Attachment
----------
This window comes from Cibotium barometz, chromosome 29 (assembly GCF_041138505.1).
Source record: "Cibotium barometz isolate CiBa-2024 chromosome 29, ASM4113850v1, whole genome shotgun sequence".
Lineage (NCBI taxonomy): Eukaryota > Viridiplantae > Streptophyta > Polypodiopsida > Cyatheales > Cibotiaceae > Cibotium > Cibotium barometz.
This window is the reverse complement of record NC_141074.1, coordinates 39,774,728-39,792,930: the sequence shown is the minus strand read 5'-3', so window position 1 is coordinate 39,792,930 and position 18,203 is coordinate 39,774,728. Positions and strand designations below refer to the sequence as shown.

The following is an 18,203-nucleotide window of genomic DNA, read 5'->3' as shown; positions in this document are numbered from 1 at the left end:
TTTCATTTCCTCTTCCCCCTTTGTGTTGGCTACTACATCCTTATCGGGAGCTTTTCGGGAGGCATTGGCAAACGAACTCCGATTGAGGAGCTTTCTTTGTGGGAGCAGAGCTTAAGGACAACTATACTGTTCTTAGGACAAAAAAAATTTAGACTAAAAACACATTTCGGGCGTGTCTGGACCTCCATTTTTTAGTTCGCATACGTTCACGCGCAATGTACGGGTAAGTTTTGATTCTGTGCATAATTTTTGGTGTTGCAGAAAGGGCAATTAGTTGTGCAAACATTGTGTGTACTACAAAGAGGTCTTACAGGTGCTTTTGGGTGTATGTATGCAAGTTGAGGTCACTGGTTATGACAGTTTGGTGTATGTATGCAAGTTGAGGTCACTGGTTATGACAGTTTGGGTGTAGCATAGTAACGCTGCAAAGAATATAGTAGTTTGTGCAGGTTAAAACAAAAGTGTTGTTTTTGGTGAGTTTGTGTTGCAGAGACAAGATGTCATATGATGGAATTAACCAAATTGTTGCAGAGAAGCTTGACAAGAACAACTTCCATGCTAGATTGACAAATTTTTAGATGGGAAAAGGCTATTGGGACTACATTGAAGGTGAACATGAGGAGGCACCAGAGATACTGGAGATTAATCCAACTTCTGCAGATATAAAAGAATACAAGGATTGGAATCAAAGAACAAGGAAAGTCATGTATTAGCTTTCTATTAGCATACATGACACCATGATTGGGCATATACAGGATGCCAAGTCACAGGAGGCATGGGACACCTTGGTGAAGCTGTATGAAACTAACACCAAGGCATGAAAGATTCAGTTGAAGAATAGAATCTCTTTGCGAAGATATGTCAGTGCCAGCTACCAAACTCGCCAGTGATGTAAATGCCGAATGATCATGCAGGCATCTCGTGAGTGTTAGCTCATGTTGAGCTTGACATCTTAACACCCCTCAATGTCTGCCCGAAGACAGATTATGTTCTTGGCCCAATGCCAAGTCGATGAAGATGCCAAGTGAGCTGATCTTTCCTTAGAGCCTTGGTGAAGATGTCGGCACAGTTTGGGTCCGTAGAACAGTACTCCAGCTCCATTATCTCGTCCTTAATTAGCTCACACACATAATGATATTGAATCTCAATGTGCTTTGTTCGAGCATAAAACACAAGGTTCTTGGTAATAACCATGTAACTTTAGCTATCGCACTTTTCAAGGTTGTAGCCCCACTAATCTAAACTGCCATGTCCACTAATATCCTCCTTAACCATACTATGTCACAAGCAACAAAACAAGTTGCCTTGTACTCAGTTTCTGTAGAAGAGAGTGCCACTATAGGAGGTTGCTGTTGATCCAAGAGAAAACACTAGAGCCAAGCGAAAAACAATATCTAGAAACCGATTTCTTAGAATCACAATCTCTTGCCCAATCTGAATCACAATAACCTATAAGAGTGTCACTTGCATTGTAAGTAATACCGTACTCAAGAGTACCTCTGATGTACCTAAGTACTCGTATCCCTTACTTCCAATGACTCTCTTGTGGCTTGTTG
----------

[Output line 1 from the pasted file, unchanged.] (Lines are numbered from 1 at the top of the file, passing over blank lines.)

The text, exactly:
This window comes from Cibotium barometz, chromosome 29 (assembly GCF_041138505.1).